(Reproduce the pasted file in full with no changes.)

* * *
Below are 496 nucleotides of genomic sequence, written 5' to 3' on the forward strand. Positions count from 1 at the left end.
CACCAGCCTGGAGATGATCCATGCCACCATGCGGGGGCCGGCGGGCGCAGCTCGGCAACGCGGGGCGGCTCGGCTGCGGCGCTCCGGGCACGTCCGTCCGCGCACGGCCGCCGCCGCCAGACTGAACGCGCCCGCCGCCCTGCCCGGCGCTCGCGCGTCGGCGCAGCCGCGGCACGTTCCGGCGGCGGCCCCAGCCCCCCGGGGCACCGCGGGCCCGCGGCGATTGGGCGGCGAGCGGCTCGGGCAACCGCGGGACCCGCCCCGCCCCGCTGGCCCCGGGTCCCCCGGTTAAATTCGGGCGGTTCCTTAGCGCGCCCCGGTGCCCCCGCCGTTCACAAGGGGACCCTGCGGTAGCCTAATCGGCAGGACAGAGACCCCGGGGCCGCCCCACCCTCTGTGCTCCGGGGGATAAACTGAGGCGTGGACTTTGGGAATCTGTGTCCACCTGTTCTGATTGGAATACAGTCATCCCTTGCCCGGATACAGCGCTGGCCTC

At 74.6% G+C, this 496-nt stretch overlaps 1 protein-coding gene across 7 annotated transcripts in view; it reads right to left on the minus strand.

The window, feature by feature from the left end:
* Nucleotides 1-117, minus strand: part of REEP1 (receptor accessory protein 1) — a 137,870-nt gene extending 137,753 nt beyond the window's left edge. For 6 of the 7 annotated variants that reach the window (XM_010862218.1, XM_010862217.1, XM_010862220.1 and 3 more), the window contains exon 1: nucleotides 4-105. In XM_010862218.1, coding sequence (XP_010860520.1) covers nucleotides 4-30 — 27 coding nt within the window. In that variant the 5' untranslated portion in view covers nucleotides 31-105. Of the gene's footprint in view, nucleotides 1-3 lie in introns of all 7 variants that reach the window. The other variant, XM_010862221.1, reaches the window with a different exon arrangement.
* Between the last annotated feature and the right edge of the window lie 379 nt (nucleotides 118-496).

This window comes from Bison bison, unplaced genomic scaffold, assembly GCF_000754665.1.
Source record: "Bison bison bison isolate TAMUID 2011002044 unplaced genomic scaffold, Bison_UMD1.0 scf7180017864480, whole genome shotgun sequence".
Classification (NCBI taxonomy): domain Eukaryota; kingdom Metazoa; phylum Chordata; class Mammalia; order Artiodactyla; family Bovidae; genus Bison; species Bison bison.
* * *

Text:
Below are 496 nucleotides of genomic sequence, written 5' to 3' on the forward strand. Positions count from 1 at the left end.
CACCAGCCTGGAGATGATCCATGCCACCATGCGGGGGCCGGCGGGCGCAGCTCGGCAACGCGGGGCGGCTCGGCTGCGGCGCTCCGGGCACGTCCGTCCGCGCACGGCCGCCGCCGCCAGACTGAACGCGCCCGCCGCCCTGCCCGGCGCTCGCGCGTCGGCGCAGCCGCGGCACGTTCCGGCGGCGGCCCCAGCCCCCCGGGGCACCGCGGGCCCGCGGCGATTGGGCGGCGAGCGGCTCGGGCAACCGCGGGACCCGCCCCGCCCCGCTGGCCCCGGGTCCCCCGGTTAAATTCGGGCGGTTCCTTAGCGCGCCCCGGTGCCCCCGCCGTTCACAAGGGGACCCTGCGGTAGCCTAATCGGCAGGACAGAGACCCCGGGGCCGCCCCACCCTCTGTGCTCCGGGGGATAAACTGAGGCGTGGACTTTGGGAATCTGTGTCCACCTGTTCTGATTGGAATACAGTCATCCCTTGCCCGGATACAGCGCTGGCCTC

At 74.6% G+C, this 496-nt stretch overlaps 1 protein-coding gene across 7 annotated transcripts in view; it reads right to left on the minus strand.

The window, feature by feature from the left end:
* Nucleotides 1-117, minus strand: part of REEP1 (receptor accessory protein 1) — a 137,870-nt gene extending 137,753 nt beyond the window's left edge. For 6 of the 7 annotated variants that reach the window (XM_010862218.1, XM_010862217.1, XM_010862220.1 and 3 more), the window contains exon 1: nucleotides 4-105. In XM_010862218.1, coding sequence (XP_010860520.1) covers nucleotides 4-30 — 27 coding nt within the window. In that variant the 5' untranslated portion in view covers nucleotides 31-105. Of the gene's footprint in view, nucleotides 1-3 lie in introns of all 7 variants that reach the window. The other variant, XM_010862221.1, reaches the window with a different exon arrangement.
* Between the last annotated feature and the right edge of the window lie 379 nt (nucleotides 118-496).

This window comes from Bison bison, unplaced genomic scaffold, assembly GCF_000754665.1.
Source record: "Bison bison bison isolate TAMUID 2011002044 unplaced genomic scaffold, Bison_UMD1.0 scf7180017864480, whole genome shotgun sequence".
Classification (NCBI taxonomy): domain Eukaryota; kingdom Metazoa; phylum Chordata; class Mammalia; order Artiodactyla; family Bovidae; genus Bison; species Bison bison.